It ain’t over till the fat lady sings…..


“It ain’t over ‘til the fat lady sings.” Now there’s a phrase! It has a special meaning for me today: I just came back from a trip to one of my doctors, the delightful one who specializes in infectious diseases. It is she who will determine when I am ready to undergo another surgery to remove the concrete spacer lodged in my right hip and replace that with a new prosthesis. Needless to say, I was anticipating her assessment, though I bragged to Lisa and Jon that I was not allowing myself to count on a specific date or a result or any such thing, because I didn’t want to be slapped upside the head one more time.

Well, I talk a good game. The doctor said, “Wow! Your lab test results are looking good. Obviously our therapy is working; you’re just a slow responder. Let’s keep doing what we’re doing, and I will see you in three weeks.” Three weeks! Despite my brave talk to my children, my heart plummeted to the vicinity of my ankle bones.

Here’s my lesson: it ain’t over till the fat lady sings. The adage essentially means that one shouldn’t assume the outcome of some activity (frequently a sports game) until it has actually finished—or that’s what it means for many of us. The phrase is often attributed to sports commentator Dan Cook who made this remark in the late ‘70’s, in relation to the NBA playoffs. However, in another form, the phrase is, “the opera isn’t over until the fat lady sings”, and conjures up a vision of Brünnhilde (a very large Valkyrie) singing, and then riding onto Siegfried’s funeral pyre at the end of Wagner’s ring cycle.

Her blond braids hang down from under her horned helmet, and she is clearly a ‘woman of size’. And finally, in the South you will hear “church ain’t over until the fat lady sings”, referring ungraciously to a robust member of the church choir, I’d guess.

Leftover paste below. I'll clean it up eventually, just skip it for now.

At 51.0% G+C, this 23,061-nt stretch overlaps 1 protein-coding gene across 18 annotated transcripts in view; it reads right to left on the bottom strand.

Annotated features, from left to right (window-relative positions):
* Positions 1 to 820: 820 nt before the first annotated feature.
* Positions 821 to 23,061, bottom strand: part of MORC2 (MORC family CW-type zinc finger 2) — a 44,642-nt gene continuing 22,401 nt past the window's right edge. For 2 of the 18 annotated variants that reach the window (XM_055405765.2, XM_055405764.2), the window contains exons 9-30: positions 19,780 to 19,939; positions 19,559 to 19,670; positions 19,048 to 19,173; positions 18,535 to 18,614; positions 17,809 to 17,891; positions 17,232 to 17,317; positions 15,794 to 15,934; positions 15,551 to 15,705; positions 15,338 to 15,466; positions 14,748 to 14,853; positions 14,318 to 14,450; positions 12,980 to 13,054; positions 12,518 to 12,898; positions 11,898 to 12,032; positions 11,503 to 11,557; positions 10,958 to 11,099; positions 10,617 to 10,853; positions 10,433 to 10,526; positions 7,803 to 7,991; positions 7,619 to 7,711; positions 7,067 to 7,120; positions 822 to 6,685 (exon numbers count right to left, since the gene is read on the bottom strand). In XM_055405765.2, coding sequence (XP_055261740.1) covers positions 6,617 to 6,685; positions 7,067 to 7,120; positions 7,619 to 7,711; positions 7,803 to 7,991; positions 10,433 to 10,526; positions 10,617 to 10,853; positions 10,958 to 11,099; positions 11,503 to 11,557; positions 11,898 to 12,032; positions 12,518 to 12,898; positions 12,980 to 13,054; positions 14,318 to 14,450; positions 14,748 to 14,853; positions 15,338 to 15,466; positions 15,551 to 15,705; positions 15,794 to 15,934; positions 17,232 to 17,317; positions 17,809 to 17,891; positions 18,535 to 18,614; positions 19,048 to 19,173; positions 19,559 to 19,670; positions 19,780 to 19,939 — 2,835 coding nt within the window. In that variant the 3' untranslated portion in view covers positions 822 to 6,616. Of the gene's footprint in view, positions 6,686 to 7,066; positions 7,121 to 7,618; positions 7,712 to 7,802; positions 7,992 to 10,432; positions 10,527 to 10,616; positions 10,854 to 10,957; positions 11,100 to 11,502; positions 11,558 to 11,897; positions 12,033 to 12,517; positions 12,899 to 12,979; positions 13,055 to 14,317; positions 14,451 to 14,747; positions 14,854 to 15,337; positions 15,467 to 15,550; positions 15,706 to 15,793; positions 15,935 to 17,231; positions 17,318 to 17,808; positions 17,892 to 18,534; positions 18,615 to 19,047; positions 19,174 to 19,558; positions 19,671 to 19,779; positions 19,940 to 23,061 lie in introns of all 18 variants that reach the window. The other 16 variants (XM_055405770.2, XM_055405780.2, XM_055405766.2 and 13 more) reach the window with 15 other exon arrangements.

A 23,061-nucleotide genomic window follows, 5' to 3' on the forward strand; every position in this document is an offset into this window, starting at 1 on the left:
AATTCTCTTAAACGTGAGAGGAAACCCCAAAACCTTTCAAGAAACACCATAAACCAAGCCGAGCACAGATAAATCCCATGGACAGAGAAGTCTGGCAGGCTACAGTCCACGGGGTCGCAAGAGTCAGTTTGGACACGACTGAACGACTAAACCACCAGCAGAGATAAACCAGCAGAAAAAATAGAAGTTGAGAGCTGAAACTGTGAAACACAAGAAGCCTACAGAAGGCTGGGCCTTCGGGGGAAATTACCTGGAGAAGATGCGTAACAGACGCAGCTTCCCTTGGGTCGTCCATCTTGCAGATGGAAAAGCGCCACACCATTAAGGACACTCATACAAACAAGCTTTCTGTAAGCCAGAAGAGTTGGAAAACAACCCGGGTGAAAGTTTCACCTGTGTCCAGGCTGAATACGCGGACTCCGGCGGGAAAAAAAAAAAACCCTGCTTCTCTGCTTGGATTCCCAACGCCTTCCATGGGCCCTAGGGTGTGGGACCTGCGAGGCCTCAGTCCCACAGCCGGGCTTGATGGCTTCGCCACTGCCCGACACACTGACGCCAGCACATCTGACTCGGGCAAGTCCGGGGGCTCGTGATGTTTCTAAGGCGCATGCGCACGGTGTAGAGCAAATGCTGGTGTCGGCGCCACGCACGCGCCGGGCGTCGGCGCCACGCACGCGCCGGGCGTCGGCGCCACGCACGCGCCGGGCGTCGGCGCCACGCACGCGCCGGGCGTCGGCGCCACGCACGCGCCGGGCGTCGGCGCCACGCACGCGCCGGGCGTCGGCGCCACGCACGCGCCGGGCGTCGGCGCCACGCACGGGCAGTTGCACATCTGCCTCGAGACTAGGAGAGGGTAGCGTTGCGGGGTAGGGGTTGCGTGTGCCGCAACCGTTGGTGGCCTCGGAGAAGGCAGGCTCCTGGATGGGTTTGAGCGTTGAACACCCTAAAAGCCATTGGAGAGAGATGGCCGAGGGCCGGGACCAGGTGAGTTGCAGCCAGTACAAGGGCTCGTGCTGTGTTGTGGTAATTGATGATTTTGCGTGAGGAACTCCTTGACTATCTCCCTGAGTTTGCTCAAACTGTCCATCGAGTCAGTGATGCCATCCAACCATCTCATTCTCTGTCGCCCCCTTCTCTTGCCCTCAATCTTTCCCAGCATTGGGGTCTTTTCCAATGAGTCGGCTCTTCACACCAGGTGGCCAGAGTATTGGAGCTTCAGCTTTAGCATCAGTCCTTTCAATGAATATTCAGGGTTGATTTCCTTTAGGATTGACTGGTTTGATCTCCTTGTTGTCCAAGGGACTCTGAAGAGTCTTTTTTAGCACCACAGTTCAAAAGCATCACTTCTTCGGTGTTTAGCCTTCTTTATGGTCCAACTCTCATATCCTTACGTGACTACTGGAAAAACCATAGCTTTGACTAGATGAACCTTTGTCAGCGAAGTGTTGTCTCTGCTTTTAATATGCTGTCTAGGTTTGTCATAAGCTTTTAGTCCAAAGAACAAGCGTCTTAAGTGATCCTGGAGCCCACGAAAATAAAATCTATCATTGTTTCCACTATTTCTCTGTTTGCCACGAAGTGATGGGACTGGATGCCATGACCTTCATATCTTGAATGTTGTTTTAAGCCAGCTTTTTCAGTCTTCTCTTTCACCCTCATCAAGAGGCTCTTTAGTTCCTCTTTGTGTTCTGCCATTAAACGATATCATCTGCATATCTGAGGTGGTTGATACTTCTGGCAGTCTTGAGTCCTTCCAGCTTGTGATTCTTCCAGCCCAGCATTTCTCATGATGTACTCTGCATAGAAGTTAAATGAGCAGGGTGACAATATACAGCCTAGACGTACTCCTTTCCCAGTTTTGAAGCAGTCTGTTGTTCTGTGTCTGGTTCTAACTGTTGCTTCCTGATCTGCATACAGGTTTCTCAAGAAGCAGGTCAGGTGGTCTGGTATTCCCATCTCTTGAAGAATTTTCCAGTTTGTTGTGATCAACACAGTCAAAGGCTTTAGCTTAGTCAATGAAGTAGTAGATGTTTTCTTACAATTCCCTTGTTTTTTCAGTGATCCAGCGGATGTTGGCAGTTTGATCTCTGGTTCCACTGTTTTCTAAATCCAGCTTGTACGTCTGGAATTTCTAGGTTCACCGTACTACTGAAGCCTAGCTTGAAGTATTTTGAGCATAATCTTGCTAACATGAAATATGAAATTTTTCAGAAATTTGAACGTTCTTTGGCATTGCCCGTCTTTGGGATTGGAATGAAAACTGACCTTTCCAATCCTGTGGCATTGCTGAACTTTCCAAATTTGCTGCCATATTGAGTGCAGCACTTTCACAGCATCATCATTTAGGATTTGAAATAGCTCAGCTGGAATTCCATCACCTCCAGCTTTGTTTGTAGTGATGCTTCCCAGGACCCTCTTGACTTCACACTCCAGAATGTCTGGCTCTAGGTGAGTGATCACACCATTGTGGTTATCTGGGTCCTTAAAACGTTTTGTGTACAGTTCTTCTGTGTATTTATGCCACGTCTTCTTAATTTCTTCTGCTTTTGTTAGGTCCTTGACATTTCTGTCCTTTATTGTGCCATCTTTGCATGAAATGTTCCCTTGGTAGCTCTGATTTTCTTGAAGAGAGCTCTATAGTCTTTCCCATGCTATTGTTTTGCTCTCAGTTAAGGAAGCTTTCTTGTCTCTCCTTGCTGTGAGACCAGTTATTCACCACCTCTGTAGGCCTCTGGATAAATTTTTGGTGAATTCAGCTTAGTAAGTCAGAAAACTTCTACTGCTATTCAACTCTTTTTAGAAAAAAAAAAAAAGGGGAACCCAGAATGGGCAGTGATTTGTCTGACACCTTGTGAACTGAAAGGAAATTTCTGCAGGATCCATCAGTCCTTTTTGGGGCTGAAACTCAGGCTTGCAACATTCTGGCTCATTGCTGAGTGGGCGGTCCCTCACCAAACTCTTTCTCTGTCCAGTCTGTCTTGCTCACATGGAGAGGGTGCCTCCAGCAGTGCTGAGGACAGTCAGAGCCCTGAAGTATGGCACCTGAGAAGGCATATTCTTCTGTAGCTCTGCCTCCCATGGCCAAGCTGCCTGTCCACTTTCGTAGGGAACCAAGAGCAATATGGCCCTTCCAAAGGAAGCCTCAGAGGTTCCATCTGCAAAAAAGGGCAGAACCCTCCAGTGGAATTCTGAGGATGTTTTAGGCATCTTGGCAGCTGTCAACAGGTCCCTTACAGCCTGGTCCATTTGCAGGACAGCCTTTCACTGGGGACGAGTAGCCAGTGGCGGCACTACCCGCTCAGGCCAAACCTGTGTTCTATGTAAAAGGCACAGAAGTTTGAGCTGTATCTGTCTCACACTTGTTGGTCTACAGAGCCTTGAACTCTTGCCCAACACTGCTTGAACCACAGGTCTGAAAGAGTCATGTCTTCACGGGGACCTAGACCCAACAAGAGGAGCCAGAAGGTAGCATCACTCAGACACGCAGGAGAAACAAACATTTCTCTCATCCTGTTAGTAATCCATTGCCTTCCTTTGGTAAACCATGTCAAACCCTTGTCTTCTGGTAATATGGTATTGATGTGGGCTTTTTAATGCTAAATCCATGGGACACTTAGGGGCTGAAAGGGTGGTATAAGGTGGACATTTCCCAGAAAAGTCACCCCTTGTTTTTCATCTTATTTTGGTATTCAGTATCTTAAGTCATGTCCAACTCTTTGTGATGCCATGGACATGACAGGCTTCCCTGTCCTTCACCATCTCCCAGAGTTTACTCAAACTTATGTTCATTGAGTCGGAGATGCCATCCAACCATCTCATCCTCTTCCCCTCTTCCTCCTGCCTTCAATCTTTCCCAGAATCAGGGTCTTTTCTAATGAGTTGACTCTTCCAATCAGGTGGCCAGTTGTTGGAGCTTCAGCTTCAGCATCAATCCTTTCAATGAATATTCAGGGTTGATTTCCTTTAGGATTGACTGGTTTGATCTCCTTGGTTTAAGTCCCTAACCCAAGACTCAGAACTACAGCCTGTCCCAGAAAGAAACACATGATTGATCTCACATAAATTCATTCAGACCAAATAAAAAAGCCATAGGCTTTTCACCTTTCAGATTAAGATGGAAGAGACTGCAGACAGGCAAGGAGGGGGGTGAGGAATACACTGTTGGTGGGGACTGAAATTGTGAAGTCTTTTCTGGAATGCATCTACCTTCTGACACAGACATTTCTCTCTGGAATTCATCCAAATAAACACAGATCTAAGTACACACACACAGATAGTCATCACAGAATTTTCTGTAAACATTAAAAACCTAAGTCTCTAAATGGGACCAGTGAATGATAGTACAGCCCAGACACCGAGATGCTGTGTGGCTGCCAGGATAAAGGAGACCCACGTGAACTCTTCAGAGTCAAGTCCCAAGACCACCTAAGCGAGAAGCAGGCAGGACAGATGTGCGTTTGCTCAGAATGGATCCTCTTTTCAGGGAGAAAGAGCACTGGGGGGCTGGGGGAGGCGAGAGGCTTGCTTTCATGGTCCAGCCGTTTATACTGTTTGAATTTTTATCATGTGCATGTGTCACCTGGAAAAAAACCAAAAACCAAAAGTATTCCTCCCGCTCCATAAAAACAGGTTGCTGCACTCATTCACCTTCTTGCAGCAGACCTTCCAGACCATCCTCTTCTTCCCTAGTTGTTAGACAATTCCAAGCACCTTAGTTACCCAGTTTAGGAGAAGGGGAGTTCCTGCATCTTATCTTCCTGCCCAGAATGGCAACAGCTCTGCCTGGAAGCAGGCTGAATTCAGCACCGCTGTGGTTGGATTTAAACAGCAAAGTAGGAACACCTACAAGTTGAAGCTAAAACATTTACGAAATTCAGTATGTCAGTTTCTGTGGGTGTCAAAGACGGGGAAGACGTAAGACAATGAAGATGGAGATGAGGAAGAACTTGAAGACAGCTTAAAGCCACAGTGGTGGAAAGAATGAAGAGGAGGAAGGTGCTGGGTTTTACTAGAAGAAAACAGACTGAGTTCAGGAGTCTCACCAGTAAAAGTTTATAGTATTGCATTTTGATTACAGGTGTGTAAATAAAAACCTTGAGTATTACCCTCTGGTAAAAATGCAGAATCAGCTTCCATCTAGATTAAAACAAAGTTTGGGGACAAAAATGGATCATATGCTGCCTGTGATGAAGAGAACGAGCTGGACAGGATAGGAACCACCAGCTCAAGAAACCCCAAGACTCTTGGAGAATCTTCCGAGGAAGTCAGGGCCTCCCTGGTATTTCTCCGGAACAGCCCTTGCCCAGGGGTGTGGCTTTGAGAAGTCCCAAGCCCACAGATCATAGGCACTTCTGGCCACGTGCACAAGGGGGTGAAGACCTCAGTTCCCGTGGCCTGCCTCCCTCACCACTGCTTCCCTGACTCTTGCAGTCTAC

Regardless of its origin, the adage means the same: it’s a form of self-reassurance (or denial) in the face of long odds, and is usually muttered when things look grim. It’s the phrase that came to mind when I heard “See me again in three weeks.” What it meant to me was “Three more weeks at Orchard Creek”, and it reinforced the helplessness of being in a position where nothing I could do would alter the decision: it was out of my hands. My hoped-for outcome was not going to happen, and I will stay at Orchard Creek for three more weeks, or until my Medicare allotment of 100 days has expired, whichever comes first.

I listen to the concerns of the patients here at OC and I have a deeper respect for the obstacles they face: Miriam and Norm can’t afford to be in the supported living apartments and don’t know where they will go; Roseanne must leave her cozy house and live for a time with her son—she wonders if she will ever go to her own home again. It’s amazing, I think (not for the first time), that their spirits are high and that my companions keep working toward better health and self-sustainability.